Friday, July 10, 2020

When will the lockdown end?

To get an idea of when the lockdown in Italy (and the rest of the world) might end, it might be worth considering the following.

The problem is that so many patients need intensive care that the hospitals get overwhelmed and have to prioritize.

As a result, many old people (and young) that otherwise could have been saved, dies.

Reports from Italy, states that in many places people over 60 will not get the help they need.

This is one reason for the enormous death rates – currently 17.5% in the worst affected area – Lombardy.

The situation in Italy differs from province to province.

In Lombardy there are now 26,189 active cases.

This is far more than the system can handle.

Estimates are that Lombardy can have around 10,000 active cases to be able to treat them all.

So, when will the lockdown end?

Needless to say, the active cases need to come down to a level the hospitals can cope with.

If 10,000 is the number of cases they can cope with, we need to see the number of active cases some distance below that, before loosening the lockdown.

The number of active cases in Lombardy still goes the wrong way. Even if only 313 was added last night, it is still the wrong direction.

This need to be turned so the number of active cases start to go down.

Maybe the lockdown has to be even tighter to turn the curve downwards.

However, going down is not enough to end the lockdown.

The cases need to come down to a level that the hospitals can cope with.

If we could stop the upward trend today and lower the number of cases with 300 cases per day, it would take 54 days to get it down from 26,189 to 10,000 – meaning that if we want to save as many lives as possible, this lockdown is nowhere near to end.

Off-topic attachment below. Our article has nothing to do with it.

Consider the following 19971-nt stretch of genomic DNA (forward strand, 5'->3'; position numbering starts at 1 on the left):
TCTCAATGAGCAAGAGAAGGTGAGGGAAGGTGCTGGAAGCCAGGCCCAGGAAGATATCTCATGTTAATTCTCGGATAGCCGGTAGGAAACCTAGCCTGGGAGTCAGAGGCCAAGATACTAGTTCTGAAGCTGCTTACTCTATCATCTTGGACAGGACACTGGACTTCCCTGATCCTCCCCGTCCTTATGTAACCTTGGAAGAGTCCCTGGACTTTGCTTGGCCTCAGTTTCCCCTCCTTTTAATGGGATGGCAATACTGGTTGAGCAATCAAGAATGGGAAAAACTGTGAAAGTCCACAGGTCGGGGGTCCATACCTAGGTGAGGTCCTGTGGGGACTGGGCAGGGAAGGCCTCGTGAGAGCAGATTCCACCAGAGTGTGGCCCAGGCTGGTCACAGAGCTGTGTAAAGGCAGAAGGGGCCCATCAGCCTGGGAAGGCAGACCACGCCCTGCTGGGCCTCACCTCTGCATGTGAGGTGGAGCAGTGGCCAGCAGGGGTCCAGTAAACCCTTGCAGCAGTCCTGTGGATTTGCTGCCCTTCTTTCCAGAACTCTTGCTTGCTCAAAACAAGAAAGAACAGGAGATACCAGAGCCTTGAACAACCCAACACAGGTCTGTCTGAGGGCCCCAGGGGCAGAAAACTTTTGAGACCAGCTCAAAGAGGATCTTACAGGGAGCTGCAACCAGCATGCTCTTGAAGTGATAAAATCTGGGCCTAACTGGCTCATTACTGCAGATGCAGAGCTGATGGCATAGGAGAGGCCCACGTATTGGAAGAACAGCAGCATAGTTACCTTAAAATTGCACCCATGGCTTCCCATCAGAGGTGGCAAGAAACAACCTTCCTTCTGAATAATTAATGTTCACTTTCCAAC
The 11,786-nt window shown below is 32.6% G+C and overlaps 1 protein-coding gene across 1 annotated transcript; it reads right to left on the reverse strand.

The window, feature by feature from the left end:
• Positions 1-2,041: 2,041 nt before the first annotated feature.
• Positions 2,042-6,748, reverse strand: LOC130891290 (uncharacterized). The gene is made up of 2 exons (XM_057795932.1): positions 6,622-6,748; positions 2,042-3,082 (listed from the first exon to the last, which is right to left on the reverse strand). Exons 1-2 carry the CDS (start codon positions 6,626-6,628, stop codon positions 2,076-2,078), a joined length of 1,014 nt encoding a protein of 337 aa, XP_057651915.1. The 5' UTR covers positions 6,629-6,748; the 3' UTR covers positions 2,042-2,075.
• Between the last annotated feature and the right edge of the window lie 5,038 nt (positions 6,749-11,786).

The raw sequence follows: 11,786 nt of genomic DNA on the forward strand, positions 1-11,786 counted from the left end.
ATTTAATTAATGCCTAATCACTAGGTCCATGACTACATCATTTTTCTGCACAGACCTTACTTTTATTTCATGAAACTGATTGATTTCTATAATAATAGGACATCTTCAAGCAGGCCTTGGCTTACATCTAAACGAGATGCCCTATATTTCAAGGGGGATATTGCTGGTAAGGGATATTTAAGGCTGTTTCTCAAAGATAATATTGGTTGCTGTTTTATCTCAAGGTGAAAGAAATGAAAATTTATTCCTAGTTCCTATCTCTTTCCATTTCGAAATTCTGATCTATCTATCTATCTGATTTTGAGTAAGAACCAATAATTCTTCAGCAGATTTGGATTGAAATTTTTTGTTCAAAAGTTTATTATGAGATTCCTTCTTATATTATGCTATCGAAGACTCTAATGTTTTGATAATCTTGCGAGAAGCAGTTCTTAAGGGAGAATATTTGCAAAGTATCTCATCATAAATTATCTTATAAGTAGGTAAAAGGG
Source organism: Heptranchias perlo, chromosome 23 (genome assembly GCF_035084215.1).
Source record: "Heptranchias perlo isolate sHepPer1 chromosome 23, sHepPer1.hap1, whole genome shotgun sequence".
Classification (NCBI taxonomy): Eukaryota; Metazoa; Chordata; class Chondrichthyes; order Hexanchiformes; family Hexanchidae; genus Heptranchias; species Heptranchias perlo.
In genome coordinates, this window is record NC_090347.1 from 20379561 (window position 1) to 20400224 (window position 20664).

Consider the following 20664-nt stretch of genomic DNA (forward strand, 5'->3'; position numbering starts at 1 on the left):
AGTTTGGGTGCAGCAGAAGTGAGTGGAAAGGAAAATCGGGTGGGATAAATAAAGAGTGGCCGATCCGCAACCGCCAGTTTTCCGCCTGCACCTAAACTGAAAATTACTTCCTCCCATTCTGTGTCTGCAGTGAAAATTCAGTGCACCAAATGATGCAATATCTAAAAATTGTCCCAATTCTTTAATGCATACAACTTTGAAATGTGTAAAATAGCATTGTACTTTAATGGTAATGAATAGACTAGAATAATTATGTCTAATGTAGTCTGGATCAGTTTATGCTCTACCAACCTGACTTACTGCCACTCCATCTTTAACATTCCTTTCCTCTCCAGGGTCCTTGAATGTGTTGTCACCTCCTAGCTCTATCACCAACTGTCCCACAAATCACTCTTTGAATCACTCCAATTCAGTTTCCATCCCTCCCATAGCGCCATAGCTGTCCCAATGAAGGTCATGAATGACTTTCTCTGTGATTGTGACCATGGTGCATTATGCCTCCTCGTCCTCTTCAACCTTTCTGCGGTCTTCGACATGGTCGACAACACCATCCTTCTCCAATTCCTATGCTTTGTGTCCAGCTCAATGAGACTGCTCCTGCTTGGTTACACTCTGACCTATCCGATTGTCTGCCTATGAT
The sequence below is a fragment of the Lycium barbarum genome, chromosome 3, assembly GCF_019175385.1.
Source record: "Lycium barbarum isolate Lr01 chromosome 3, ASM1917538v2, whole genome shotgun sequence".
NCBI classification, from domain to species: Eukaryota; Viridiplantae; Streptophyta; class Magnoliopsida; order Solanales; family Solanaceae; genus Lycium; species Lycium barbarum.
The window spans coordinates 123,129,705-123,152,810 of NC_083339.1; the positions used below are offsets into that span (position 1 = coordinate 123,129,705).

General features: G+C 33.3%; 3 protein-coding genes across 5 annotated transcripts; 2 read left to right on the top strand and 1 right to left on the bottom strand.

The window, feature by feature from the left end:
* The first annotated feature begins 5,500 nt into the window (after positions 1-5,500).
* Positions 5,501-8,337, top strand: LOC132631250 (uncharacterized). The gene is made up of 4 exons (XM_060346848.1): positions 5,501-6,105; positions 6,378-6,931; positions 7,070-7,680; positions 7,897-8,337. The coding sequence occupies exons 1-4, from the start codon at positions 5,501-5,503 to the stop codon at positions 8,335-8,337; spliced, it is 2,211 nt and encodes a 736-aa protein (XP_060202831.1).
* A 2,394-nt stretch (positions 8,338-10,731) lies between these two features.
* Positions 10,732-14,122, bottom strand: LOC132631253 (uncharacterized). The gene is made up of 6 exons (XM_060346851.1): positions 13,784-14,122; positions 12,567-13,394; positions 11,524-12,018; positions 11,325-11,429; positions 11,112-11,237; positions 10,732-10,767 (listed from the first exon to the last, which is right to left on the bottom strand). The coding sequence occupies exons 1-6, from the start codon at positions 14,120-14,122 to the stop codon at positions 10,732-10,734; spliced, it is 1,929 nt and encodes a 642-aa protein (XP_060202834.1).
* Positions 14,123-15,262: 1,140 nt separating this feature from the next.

Then is the question of how the number of cases reacts when loosening the lockdown, so it should be done slowly, to be able to tightened it again if or when it starts to go to wrong way again.

Even if Lombardy could be close to the point where the curve starts to go down, other parts of Italy is not so close.

In Lombardy the increase last night of 313 cases, is an increase of 1.2%

Note that the increase in cases are much higher. Lombardy had an increase in cases of 1455 = 3.2%

However, 791 got well and 351 died ☹ meaning that the number of active cases increased with 1455 minus 791 minus 351 = 313

Many other places in Italy are not at a point where the curve of active cases is even close to go down.

Last night they had an increase as follows:

  • Emilia Romagna 2.7%
  • Veneto 3.3%
  • Piemonte 3.8%
  • Toscana 1.2%
  • Marche 2.1%
  • Liguria 3.2%
  • Lazio 4.5%
  • Campania 9.9%
  • Trento 4.5%
  • Puglia 4.6%
  • Friuli V.G. 2.3%
  • Sicilia 3.6%
  • Abruzzo 4.0%
  • Bolzano 4.2%
  • Umbria 4.0%
  • Sardegna 3.6%
  • Calabria 5.6%
  • Valle d’Aosta 0.7%
  • Basilicata 6.0%
  • Molise 8.3%

But these numbers are even worse than they look.

To do the math – let’s think that you have 100 beds in a hospital with 100 patients.